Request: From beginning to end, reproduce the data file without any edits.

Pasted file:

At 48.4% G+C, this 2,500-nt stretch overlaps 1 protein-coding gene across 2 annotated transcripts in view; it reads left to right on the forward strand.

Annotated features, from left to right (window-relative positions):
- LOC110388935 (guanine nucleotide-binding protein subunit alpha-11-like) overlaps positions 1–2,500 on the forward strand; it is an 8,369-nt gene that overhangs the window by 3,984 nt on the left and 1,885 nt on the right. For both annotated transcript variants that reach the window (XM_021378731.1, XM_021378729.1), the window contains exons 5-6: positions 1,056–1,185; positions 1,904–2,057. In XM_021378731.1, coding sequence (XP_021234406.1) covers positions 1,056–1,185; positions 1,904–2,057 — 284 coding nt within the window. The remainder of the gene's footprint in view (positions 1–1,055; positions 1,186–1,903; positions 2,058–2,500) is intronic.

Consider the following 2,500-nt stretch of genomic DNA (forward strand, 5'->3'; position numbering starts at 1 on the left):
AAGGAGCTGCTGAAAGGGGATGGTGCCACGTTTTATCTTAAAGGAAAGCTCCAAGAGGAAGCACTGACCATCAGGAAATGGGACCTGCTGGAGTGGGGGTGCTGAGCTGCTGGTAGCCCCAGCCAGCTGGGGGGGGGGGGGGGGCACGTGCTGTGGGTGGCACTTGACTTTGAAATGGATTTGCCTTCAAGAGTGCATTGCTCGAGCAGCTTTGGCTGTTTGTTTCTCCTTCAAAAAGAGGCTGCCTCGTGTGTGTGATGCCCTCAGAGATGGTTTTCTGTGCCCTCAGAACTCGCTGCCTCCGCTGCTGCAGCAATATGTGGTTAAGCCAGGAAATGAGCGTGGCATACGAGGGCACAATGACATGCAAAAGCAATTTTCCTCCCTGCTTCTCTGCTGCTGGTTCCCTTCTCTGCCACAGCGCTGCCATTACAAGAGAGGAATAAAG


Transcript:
At 48.4% G+C, this 2,500-nt stretch overlaps 1 protein-coding gene across 2 annotated transcripts in view; it reads left to right on the forward strand.

Annotated features, from left to right (window-relative positions):
- LOC110388935 (guanine nucleotide-binding protein subunit alpha-11-like) overlaps positions 1–2,500 on the forward strand; it is an 8,369-nt gene that overhangs the window by 3,984 nt on the left and 1,885 nt on the right. For both annotated transcript variants that reach the window (XM_021378731.1, XM_021378729.1), the window contains exons 5-6: positions 1,056–1,185; positions 1,904–2,057. In XM_021378731.1, coding sequence (XP_021234406.1) covers positions 1,056–1,185; positions 1,904–2,057 — 284 coding nt within the window. The remainder of the gene's footprint in view (positions 1–1,055; positions 1,186–1,903; positions 2,058–2,500) is intronic.

Consider the following 2,500-nt stretch of genomic DNA (forward strand, 5'->3'; position numbering starts at 1 on the left):
AAGGAGCTGCTGAAAGGGGATGGTGCCACGTTTTATCTTAAAGGAAAGCTCCAAGAGGAAGCACTGACCATCAGGAAATGGGACCTGCTGGAGTGGGGGTGCTGAGCTGCTGGTAGCCCCAGCCAGCTGGGGGGGGGGGGGGGGCACGTGCTGTGGGTGGCACTTGACTTTGAAATGGATTTGCCTTCAAGAGTGCATTGCTCGAGCAGCTTTGGCTGTTTGTTTCTCCTTCAAAAAGAGGCTGCCTCGTGTGTGTGATGCCCTCAGAGATGGTTTTCTGTGCCCTCAGAACTCGCTGCCTCCGCTGCTGCAGCAATATGTGGTTAAGCCAGGAAATGAGCGTGGCATACGAGGGCACAATGACATGCAAAAGCAATTTTCCTCCCTGCTTCTCTGCTGCTGGTTCCCTTCTCTGCCACAGCGCTGCCATTACAAGAGAGGAATAAAG